After Prigozhin’s “camp on Moscow”, the dollar and the euro began to grow steadily against the ruble. As of June 28, the US currency traded at 86 rubles, the European at 94. Russian media learned from experts why the ruble is falling and what rate to expect in the near future.
During Wagner PMC’s march to Moscow, Russian banks sharply raised exchange rates. Dollars were sold at 94.5-97.5 rubles, euros – at 104-106 rubles. Moreover, on the eve of currency trading on the Moscow Stock Exchange, it offered 84.7 rubles for one dollar and 92.4 rubles for one euro. After Yevgeny Prigozhin abandoned his plans, rates rebounded a few rubles, but gradually began to strengthen again. So, as of June 28, the dollar was trading at 86 rubles, the euro at 94.
Of course, the worrying events of June 24 had a negative effect on ruble assets, Alexander Bakhtin, investment strategist at BCS Mir Investments, told Russian media. “However, in the absence of non-residents and given the success of the crisis, the sale of the ruble did not develop. Nevertheless, in the coming days the ruble may continue to weaken against the background of the end of the fiscal period and the uncertainty of oil prices,” the expert believes.
The base ruble exchange rate is based on the balance between the inflow of foreign currency from exporters and domestic demand, including from importers, Bakhtin added.
“Export earnings declined after the drop in oil prices in the middle of spring, since then oil prices have been moving at a relatively low level. The geopolitical discount on raw materials sold by the Russian Federation is also affecting. At the same time, the physical demand for foreign currency from Russians traveling abroad added to the demand from importers in the summer,” he added.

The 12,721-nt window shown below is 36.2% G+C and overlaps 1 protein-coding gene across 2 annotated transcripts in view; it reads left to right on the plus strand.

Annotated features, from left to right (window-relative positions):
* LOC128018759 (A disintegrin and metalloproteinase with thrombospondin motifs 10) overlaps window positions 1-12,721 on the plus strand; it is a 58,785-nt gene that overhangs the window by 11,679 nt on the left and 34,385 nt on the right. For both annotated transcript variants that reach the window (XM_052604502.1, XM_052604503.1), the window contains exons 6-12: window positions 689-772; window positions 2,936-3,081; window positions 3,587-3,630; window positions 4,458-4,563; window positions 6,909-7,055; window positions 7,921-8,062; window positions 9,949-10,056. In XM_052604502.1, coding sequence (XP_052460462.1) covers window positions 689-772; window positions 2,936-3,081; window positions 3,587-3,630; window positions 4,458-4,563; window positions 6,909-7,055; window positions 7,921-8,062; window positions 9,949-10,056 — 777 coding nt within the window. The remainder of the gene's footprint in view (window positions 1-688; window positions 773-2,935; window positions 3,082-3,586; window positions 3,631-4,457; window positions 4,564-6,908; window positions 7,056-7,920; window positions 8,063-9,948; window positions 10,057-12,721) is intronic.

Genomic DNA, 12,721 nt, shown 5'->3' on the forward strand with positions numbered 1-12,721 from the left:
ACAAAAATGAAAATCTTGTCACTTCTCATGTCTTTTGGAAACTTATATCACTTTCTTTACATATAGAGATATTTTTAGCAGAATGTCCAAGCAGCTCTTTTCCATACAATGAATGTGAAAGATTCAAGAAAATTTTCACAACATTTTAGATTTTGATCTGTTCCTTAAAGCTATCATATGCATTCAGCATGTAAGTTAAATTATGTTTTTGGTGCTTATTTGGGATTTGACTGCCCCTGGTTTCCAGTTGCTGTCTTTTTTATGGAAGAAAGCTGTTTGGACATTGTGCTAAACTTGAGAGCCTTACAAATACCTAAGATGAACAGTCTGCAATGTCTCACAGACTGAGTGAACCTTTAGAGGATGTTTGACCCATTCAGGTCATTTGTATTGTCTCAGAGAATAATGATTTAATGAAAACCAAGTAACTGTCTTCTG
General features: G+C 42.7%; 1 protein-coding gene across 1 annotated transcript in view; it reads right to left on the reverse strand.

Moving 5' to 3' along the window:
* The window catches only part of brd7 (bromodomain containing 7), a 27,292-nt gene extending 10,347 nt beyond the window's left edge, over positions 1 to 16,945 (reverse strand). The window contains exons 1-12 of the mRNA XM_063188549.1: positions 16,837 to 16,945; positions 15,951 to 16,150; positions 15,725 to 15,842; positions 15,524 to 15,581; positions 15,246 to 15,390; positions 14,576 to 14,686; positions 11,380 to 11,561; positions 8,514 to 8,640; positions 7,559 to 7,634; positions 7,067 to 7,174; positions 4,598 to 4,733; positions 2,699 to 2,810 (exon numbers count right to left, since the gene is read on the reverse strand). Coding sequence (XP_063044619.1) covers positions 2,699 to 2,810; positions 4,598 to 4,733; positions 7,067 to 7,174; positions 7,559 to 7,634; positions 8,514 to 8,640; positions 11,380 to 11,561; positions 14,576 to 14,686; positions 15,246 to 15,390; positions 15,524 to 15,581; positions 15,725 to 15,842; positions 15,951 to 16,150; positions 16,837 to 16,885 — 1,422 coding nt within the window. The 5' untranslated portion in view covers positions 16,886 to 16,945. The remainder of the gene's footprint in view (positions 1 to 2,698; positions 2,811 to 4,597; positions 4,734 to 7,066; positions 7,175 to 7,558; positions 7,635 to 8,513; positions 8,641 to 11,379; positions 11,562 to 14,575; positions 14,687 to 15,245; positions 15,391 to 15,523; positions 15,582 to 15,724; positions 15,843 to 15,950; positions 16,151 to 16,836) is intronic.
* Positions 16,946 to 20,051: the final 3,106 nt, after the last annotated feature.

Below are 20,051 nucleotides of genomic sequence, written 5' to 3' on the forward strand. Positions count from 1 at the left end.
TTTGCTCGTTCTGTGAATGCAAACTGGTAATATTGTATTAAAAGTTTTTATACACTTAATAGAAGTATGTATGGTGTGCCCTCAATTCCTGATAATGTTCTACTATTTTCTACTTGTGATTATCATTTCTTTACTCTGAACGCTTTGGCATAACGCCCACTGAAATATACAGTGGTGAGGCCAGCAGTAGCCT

The rebellion is over and to some extent the excess demand for cash has calmed down, Alexander Abramov, a professor in the School of Finance at the HSE’s Faculty of Economics, told Russian media. According to him, now the main question is whether the Central Bank will raise the key rate.
“What is the central bank afraid of? That public spending is large, at the expense of public spending, defense industry production is largely funded. This production does not produce consumer goods, but wages and profits are paid on them. Therefore, as Nabiullina explained not so long ago, we have an increase in effective demand, but our supply of goods is limited, which can lead to an increase in inflation,” Abramov explained. .
The Central Bank’s statements that it is likely to raise the rate also affect the weakening of the ruble, Abramov added.
Should I wait for the dollar at 90?
Experts interviewed by Russian media believe that the dollar is unlikely to break the ceiling of 90 rubles. An overpriced dollar can have a significant pro-inflationary effect, Bakhtin believes, so financial authorities are likely to take appropriate action.
The government and the Central Bank have enough strength to ensure the stability of the ruble, Abramov believes.
“You can ask exporters to sell more currency, you can ask some buyers to buy less and, of course, raise the rate. This will limit the flow of rubles to the foreign exchange market. I think there is interest in not giving rise to oppositional expectations of a weakening ruble,” Abramov said.
Traditionally, domestic political events have little effect on the stock market and the foreign exchange market in Russia, Abramov added.
“You see, to have a big impact, market participants have to be convinced that something will happen that will completely change Nabiullina’s restrictive monetary policy. It’s unlikely. Therefore, some changes and some sort of internal turmoil. .. No, this is not the main factor affecting the ruble exchange rate,” he concluded.
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